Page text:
With a major re-landscaping project in the works here, we had a lot of plants and shrubs coming out. I was determined to work smarter, not harder, so I scoured the internet for a specialized shovel designed to take on roots. That search led me to the very favorably-reviewed Root Slayer Shovel, made by Radius garden tools. I first discovered Radius garden tools at the National Hardware Show many years ago and was intrigued by the unique round handles that accompany many of their tools. It took me a few years to try them out, but I ordered the Root Slayer Shovel on Amazon recently and had high hopes for it helping me tackle the manual labor that lay before me.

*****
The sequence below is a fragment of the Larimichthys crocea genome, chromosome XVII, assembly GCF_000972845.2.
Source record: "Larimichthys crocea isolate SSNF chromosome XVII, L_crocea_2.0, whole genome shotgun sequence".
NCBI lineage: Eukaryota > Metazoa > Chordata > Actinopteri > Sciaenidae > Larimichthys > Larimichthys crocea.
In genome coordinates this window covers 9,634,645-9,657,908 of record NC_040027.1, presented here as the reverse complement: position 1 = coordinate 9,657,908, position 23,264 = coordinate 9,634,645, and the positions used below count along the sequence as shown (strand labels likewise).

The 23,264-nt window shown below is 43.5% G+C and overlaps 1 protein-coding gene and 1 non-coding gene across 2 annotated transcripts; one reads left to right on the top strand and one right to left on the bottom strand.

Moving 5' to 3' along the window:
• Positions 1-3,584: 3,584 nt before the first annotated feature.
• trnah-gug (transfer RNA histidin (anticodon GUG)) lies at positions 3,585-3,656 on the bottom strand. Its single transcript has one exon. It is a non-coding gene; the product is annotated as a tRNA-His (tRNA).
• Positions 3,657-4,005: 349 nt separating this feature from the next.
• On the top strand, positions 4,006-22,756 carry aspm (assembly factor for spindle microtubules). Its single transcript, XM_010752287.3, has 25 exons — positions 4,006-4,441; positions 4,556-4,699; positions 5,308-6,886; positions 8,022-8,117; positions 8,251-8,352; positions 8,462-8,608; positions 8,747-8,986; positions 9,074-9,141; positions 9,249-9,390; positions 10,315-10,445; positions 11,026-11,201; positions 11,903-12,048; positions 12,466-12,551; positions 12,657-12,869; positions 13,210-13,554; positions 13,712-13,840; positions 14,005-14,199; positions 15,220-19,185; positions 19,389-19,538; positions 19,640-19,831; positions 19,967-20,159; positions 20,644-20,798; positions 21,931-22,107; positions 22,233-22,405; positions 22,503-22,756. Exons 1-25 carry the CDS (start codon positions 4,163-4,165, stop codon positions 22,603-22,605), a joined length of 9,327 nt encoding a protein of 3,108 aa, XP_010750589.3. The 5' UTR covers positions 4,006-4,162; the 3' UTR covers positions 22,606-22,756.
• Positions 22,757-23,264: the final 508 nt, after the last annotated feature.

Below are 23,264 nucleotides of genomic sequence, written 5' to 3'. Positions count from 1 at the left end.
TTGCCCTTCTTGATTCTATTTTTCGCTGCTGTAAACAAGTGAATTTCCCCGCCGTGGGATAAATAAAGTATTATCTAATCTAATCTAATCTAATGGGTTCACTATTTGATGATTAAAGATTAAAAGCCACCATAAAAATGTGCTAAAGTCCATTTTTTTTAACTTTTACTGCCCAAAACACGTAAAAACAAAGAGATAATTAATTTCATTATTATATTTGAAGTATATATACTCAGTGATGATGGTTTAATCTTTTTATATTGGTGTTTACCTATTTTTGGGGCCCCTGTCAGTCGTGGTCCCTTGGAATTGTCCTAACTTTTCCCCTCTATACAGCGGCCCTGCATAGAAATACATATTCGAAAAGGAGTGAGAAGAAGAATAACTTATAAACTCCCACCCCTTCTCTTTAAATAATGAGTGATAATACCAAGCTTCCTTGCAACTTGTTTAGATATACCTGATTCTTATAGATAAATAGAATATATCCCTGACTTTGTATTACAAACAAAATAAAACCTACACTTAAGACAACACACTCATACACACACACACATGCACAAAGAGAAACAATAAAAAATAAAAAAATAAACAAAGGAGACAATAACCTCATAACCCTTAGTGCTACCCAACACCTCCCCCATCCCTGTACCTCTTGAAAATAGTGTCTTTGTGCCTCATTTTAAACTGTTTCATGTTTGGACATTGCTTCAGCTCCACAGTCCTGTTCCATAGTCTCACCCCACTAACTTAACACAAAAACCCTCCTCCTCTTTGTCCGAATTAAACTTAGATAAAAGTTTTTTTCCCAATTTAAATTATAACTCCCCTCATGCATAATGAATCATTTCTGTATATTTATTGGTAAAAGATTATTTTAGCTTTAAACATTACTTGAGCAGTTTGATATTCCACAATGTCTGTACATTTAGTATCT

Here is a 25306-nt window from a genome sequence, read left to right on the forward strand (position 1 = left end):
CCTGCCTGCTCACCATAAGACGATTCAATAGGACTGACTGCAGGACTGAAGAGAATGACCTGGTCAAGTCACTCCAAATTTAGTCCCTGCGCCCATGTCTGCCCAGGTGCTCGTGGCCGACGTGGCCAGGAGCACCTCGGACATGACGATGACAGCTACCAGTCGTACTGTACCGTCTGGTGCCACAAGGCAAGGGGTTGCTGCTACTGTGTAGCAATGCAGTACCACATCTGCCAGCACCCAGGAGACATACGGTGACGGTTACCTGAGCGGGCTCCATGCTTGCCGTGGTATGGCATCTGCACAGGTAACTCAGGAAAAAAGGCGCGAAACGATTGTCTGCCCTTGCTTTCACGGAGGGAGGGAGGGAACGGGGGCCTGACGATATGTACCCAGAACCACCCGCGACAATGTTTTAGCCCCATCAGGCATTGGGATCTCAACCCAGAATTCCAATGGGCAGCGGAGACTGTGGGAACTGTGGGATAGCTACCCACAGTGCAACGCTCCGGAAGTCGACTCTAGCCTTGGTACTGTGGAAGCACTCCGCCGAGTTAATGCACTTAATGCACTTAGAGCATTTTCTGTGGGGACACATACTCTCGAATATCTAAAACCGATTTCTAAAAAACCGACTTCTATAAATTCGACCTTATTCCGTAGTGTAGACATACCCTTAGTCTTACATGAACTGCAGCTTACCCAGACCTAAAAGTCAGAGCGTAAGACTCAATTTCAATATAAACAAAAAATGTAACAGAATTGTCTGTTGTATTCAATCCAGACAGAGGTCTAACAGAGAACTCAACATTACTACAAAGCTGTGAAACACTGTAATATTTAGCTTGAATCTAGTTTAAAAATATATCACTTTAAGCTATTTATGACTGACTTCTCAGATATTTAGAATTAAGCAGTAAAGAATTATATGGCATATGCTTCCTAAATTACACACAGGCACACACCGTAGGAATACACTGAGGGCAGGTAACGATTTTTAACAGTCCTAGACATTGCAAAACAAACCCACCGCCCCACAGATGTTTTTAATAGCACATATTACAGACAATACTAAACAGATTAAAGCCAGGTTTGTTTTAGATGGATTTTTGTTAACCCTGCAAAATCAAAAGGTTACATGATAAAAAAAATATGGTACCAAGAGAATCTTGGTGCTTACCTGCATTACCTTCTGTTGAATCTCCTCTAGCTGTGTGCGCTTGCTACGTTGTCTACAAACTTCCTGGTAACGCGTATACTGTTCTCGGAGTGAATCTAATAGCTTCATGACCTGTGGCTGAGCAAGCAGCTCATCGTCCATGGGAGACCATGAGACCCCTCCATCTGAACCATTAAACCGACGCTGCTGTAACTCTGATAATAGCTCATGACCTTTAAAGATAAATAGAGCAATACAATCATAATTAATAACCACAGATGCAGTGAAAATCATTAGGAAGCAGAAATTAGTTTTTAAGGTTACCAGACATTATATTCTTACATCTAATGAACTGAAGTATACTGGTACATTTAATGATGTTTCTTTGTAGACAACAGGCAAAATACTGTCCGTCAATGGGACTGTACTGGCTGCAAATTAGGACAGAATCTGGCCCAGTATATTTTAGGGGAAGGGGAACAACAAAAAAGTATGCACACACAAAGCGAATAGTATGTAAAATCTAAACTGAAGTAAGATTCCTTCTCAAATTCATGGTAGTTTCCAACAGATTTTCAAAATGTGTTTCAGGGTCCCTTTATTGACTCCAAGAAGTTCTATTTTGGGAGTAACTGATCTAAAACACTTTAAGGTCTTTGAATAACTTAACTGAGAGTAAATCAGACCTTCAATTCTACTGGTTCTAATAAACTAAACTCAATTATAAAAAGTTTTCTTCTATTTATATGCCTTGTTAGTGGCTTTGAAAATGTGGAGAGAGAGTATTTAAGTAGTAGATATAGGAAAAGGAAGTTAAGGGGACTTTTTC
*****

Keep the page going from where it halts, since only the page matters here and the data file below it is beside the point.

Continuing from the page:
What’s With the Root Slayer Shovel’s Round Handle?

root slayer handle
Not just for looks – the distinctive round Root Slayer handle serves a function.

When companies deviate from design norms, sometimes it’s just for marketing attention. In the case of the Root Slayer shovel (and some of the other tools from Radius), the design change really appears to be driven by good ergonomics. The round handle enables you to grip the shovel one or two-handed from just about any angle. It also gives you something to pull up on, other than just a straight handle, when the tool gets wedged into some particularly stubborn soil. The Root Slayer also has a larger version with a more traditional handle if you’re not quite ready to get a circular grip.

Concave vs Convex – Cutting Through Roots

root slayer tip
The concave tip forces roots inward to their demise